The Coast Guard also continued regular deployment of the icebreakers POLAR STAR and HEALY; the national security cutter WAESCHE; and the seagoing buoy tender SPAR. The crews aboard the various vessels conducted the Coast Guard’s statutory missions while providing an operational presence and command and control capability in the region.
Arctic Shield capability assessments included the deployment of a vessel of opportunity skimming system aboard the cutter SPAR and a Canada Coast Guard vessel. The training exercise reinforced crew familiarization with the equipment and built upon the Coast Guard’s international partnership with Canada. In September 2013, a multi-agency team of engineers and scientists led by the U.S. Coast Guard Research and Development Center performed testing and evaluation of oil spill detection and recovery technologies in sea ice aboard the USCGC HEALY in the Arctic Ocean.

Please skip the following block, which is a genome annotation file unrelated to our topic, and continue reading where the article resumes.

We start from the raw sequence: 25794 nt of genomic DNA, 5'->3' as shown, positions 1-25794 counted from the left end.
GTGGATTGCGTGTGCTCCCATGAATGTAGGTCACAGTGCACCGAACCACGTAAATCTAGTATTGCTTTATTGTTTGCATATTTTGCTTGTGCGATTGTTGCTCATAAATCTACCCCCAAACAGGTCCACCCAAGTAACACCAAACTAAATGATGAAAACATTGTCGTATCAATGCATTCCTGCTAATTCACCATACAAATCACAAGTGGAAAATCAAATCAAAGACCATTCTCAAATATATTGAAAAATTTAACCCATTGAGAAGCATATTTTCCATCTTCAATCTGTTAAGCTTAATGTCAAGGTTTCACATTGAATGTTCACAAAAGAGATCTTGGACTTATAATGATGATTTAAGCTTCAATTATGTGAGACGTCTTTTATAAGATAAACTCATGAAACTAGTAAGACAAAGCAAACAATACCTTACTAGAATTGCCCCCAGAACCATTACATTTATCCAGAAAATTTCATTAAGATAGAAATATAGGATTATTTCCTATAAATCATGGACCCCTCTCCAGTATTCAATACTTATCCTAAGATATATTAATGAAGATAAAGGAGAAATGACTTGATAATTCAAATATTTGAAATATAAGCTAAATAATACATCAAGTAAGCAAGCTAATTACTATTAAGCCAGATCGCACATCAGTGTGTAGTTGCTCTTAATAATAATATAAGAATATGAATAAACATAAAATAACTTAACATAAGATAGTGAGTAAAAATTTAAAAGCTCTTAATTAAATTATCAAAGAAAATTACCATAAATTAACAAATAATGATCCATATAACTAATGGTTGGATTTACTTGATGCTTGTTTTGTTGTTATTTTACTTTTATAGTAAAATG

Arctic Shield 2014 operations are currently underway, where the Coast Guard is focusing on the North Slope and Barrow. Following the three-pronged approach of stakeholder outreach, capability assessment, and operations, the following unclassified schematic outlines our planned locations of activity during Arctic Shield 2014.
We have already conducted ice rescue training exercises and collected scientific data that will be used to further the understanding of the Arctic ecosystem. We will be testing numerous technologies, including communications equipment, cutter-based, unmanned aerial systems and ice radars.
The National Strategy for the Arctic Region